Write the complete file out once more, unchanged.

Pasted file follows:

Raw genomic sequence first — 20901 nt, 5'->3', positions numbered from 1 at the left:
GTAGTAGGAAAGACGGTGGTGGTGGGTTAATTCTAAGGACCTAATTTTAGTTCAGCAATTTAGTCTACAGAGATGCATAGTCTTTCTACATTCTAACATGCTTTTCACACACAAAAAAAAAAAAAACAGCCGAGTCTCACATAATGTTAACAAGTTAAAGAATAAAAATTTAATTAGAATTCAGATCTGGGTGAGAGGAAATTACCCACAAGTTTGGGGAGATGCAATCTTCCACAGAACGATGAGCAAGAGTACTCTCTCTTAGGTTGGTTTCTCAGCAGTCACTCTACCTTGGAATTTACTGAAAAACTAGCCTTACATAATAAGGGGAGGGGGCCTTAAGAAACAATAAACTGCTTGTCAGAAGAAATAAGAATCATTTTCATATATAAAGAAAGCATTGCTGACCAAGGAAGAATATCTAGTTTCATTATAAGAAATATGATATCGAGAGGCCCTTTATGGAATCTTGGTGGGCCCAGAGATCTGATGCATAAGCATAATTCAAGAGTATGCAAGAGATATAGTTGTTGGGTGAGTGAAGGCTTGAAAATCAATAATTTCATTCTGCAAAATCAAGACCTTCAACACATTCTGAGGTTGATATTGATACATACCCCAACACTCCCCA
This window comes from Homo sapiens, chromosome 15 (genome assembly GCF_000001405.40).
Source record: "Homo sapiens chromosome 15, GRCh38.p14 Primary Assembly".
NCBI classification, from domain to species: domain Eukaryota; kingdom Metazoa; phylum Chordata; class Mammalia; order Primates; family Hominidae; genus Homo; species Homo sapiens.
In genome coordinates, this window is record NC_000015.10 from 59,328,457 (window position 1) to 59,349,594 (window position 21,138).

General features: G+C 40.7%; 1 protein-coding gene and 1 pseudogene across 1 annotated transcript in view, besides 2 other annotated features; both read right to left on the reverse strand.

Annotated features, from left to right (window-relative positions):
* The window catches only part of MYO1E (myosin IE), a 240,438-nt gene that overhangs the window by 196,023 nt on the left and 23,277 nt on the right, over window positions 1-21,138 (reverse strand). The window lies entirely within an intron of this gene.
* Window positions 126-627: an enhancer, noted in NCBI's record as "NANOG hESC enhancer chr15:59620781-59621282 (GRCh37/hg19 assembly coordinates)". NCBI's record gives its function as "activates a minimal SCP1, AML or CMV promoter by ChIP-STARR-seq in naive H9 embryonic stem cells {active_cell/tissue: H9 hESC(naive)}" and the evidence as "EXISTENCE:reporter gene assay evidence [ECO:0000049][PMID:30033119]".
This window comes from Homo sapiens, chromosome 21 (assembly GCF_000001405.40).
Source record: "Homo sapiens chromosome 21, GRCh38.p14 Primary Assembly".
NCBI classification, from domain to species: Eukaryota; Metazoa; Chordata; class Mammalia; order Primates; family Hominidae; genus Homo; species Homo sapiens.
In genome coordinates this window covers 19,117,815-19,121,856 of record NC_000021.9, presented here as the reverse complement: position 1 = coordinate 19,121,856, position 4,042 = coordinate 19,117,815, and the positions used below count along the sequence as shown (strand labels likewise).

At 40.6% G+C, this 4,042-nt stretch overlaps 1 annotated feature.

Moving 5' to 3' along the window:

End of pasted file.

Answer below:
Raw genomic sequence first — 20901 nt, 5'->3', positions numbered from 1 at the left:
GTAGTAGGAAAGACGGTGGTGGTGGGTTAATTCTAAGGACCTAATTTTAGTTCAGCAATTTAGTCTACAGAGATGCATAGTCTTTCTACATTCTAACATGCTTTTCACACACAAAAAAAAAAAAAACAGCCGAGTCTCACATAATGTTAACAAGTTAAAGAATAAAAATTTAATTAGAATTCAGATCTGGGTGAGAGGAAATTACCCACAAGTTTGGGGAGATGCAATCTTCCACAGAACGATGAGCAAGAGTACTCTCTCTTAGGTTGGTTTCTCAGCAGTCACTCTACCTTGGAATTTACTGAAAAACTAGCCTTACATAATAAGGGGAGGGGGCCTTAAGAAACAATAAACTGCTTGTCAGAAGAAATAAGAATCATTTTCATATATAAAGAAAGCATTGCTGACCAAGGAAGAATATCTAGTTTCATTATAAGAAATATGATATCGAGAGGCCCTTTATGGAATCTTGGTGGGCCCAGAGATCTGATGCATAAGCATAATTCAAGAGTATGCAAGAGATATAGTTGTTGGGTGAGTGAAGGCTTGAAAATCAATAATTTCATTCTGCAAAATCAAGACCTTCAACACATTCTGAGGTTGATATTGATACATACCCCAACACTCCCCA
This window comes from Homo sapiens, chromosome 15 (genome assembly GCF_000001405.40).
Source record: "Homo sapiens chromosome 15, GRCh38.p14 Primary Assembly".
NCBI classification, from domain to species: domain Eukaryota; kingdom Metazoa; phylum Chordata; class Mammalia; order Primates; family Hominidae; genus Homo; species Homo sapiens.
In genome coordinates, this window is record NC_000015.10 from 59,328,457 (window position 1) to 59,349,594 (window position 21,138).

General features: G+C 40.7%; 1 protein-coding gene and 1 pseudogene across 1 annotated transcript in view, besides 2 other annotated features; both read right to left on the reverse strand.

Annotated features, from left to right (window-relative positions):
* The window catches only part of MYO1E (myosin IE), a 240,438-nt gene that overhangs the window by 196,023 nt on the left and 23,277 nt on the right, over window positions 1-21,138 (reverse strand). The window lies entirely within an intron of this gene.
* Window positions 126-627: an enhancer, noted in NCBI's record as "NANOG hESC enhancer chr15:59620781-59621282 (GRCh37/hg19 assembly coordinates)". NCBI's record gives its function as "activates a minimal SCP1, AML or CMV promoter by ChIP-STARR-seq in naive H9 embryonic stem cells {active_cell/tissue: H9 hESC(naive)}" and the evidence as "EXISTENCE:reporter gene assay evidence [ECO:0000049][PMID:30033119]".
This window comes from Homo sapiens, chromosome 21 (assembly GCF_000001405.40).
Source record: "Homo sapiens chromosome 21, GRCh38.p14 Primary Assembly".
NCBI classification, from domain to species: Eukaryota; Metazoa; Chordata; class Mammalia; order Primates; family Hominidae; genus Homo; species Homo sapiens.
In genome coordinates this window covers 19,117,815-19,121,856 of record NC_000021.9, presented here as the reverse complement: position 1 = coordinate 19,121,856, position 4,042 = coordinate 19,117,815, and the positions used below count along the sequence as shown (strand labels likewise).

At 40.6% G+C, this 4,042-nt stretch overlaps 1 annotated feature.

Moving 5' to 3' along the window: